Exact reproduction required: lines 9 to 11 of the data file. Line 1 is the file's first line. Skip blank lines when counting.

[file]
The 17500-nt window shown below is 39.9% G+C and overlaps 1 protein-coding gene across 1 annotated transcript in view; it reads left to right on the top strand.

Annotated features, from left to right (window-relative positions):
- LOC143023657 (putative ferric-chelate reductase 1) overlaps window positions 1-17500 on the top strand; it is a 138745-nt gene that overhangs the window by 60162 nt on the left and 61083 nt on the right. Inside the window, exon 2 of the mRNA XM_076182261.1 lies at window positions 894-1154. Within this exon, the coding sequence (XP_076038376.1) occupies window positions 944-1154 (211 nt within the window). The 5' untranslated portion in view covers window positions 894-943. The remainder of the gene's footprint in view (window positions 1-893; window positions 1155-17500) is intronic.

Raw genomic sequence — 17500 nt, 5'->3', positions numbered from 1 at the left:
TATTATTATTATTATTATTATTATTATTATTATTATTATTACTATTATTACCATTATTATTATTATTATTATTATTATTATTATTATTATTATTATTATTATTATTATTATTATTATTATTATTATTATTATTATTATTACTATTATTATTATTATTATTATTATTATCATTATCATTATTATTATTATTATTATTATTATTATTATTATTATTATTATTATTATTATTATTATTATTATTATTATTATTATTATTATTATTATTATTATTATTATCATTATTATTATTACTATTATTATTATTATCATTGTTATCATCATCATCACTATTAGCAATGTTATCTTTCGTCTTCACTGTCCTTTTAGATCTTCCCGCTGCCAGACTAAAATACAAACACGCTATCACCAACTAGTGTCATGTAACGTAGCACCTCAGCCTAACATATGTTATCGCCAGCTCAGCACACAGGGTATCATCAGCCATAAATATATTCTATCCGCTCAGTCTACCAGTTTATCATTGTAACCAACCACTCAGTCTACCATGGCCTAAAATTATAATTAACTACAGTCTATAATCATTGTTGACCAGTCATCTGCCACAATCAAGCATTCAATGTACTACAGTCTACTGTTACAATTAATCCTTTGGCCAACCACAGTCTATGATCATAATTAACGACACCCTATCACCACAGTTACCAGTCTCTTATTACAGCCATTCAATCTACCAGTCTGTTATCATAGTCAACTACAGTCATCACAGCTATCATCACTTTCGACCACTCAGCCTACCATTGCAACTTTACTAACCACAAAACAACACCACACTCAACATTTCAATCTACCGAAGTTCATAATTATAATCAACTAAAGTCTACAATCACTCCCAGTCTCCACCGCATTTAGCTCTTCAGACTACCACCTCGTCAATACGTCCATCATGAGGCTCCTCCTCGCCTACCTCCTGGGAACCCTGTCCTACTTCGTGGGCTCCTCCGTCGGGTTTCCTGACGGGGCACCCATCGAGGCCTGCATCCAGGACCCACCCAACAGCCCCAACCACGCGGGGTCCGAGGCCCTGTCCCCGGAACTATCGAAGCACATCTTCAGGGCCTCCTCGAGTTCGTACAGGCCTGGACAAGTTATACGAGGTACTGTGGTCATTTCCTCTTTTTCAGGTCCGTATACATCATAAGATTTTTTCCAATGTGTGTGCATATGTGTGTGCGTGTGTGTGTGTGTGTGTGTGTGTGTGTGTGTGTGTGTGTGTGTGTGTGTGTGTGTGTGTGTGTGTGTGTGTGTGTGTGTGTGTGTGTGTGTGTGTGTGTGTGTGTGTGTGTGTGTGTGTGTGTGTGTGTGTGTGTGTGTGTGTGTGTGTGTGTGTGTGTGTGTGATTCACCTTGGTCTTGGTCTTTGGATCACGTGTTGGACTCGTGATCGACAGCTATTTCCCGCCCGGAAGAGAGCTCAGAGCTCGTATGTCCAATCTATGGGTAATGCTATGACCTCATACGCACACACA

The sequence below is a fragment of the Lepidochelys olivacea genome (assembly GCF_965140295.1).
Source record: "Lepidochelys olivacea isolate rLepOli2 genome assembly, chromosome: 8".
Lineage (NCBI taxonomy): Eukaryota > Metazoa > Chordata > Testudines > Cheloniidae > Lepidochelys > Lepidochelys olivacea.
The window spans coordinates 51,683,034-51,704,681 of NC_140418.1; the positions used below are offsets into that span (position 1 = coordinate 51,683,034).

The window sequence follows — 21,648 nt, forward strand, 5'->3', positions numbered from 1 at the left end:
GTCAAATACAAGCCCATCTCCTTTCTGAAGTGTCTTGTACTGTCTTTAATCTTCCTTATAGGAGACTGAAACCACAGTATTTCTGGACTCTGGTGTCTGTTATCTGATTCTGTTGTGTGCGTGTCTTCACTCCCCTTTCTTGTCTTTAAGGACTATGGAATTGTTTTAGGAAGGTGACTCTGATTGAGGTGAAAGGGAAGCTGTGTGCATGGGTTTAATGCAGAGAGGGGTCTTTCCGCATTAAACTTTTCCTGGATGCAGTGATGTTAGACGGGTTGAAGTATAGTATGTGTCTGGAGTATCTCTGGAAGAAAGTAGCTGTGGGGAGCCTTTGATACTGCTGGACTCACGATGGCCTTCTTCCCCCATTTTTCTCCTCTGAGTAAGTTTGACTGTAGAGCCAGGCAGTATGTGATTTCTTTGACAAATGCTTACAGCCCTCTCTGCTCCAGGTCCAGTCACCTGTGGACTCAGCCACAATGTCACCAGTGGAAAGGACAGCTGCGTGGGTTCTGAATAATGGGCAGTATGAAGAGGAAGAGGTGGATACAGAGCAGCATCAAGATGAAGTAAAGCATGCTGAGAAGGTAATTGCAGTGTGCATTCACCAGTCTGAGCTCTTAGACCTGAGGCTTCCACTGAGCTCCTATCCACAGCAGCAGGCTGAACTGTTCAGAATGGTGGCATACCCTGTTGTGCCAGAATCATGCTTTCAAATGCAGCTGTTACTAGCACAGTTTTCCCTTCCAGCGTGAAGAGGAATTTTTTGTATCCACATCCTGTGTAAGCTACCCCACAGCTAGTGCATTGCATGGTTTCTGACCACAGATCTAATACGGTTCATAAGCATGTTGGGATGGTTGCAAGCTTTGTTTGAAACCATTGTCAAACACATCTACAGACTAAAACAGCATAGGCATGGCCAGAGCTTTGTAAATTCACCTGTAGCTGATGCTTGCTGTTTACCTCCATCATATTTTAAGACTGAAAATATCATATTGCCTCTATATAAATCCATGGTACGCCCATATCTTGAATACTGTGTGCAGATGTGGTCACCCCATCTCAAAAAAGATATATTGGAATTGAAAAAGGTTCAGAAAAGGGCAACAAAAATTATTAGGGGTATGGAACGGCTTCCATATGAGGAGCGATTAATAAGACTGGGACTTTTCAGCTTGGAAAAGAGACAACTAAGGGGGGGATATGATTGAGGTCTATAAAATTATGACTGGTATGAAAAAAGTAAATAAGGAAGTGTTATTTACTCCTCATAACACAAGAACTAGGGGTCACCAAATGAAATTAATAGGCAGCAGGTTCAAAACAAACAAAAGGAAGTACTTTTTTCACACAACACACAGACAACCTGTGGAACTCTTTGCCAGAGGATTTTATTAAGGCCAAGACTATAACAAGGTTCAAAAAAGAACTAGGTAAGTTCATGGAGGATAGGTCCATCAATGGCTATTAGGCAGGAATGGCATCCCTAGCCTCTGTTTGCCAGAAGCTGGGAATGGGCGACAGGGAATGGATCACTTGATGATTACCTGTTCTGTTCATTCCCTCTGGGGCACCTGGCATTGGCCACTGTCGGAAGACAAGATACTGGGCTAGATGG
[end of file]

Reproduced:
The window spans coordinates 51,683,034-51,704,681 of NC_140418.1; the positions used below are offsets into that span (position 1 = coordinate 51,683,034).

The window sequence follows — 21,648 nt, forward strand, 5'->3', positions numbered from 1 at the left end:
GTCAAATACAAGCCCATCTCCTTTCTGAAGTGTCTTGTACTGTCTTTAATCTTCCTTATAGGAGACTGAAACCACAGTATTTCTGGACTCTGGTGTCTGTTATCTGATTCTGTTGTGTGCGTGTCTTCACTCCCCTTTCTTGTCTTTAAGGACTATGGAATTGTTTTAGGAAGGTGACTCTGATTGAGGTGAAAGGGAAGCTGTGTGCATGGGTTTAATGCAGAGAGGGGTCTTTCCGCATTAAACTTTTCCTGGATGCAGTGATGTTAGACGGGTTGAAGTATAGTATGTGTCTGGAGTATCTCTGGAAGAAAGTAGCTGTGGGGAGCCTTTGATACTGCTGGACTCACGATGGCCTTCTTCCCCCATTTTTCTCCTCTGAGTAAGTTTGACTGTAGAGCCAGGCAGTATGTGATTTCTTTGACAAATGCTTACAGCCCTCTCTGCTCCAGGTCCAGTCACCTGTGGACTCAGCCACAATGTCACCAGTGGAAAGGACAGCTGCGTGGGTTCTGAATAATGGGCAGTATGAAGAGGAAGAGGTGGATACAGAGCAGCATCAAGATGAAGTAAAGCATGCTGAGAAGGTAATTGCAGTGTGCATTCACCAGTCTGAGCTCTTAGACCTGAGGCTTCCACTGAGCTCCTATCCACAGCAGCAGGCTGAACTGTTCAGAATGGTGGCATACCCTGTTGTGCCAGAATCATGCTTTCAAATGCAGCTGTTACTAGCACAGTTTTCCCTTCCAGCGTGAAGAGGAATTTTTTGTATCCACATCCTGTGTAAGCTACCCCACAGCTAGTGCATTGCATGGTTTCTGACCACAGATCTAATACGGTTCATAAGCATGTTGGGATGGTTGCAAGCTTTGTTTGAAACCATTGTCAAACACATCTACAGACTAAAACAGCATAGGCATGGCCAGAGCTTTGTAAATTCACCTGTAGCTGATGCTTGCTGTTTACCTCCATCATATTTTAAGACTGAAAATATCATATTGCCTCTATATAAATCCATGGTACGCCCATATCTTGAATACTGTGTGCAGATGTGGTCACCCCATCTCAAAAAAGATATATTGGAATTGAAAAAGGTTCAGAAAAGGGCAACAAAAATTATTAGGGGTATGGAACGGCTTCCATATGAGGAGCGATTAATAAGACTGGGACTTTTCAGCTTGGAAAAGAGACAACTAAGGGGGGGATATGATTGAGGTCTATAAAATTATGACTGGTATGAAAAAAGTAAATAAGGAAGTGTTATTTACTCCTCATAACACAAGAACTAGGGGTCACCAAATGAAATTAATAGGCAGCAGGTTCAAAACAAACAAAAGGAAGTACTTTTTTCACACAACACACAGACAACCTGTGGAACTCTTTGCCAGAGGATTTTATTAAGGCCAAGACTATAACAAGGTTCAAAAAAGAACTAGGTAAGTTCATGGAGGATAGGTCCATCAATGGCTATTAGGCAGGAATGGCATCCCTAGCCTCTGTTTGCCAGAAGCTGGGAATGGGCGACAGGGAATGGATCACTTGATGATTACCTGTTCTGTTCATTCCCTCTGGGGCACCTGGCATTGGCCACTGTCGGAAGACAAGATACTGGGCTAGATGG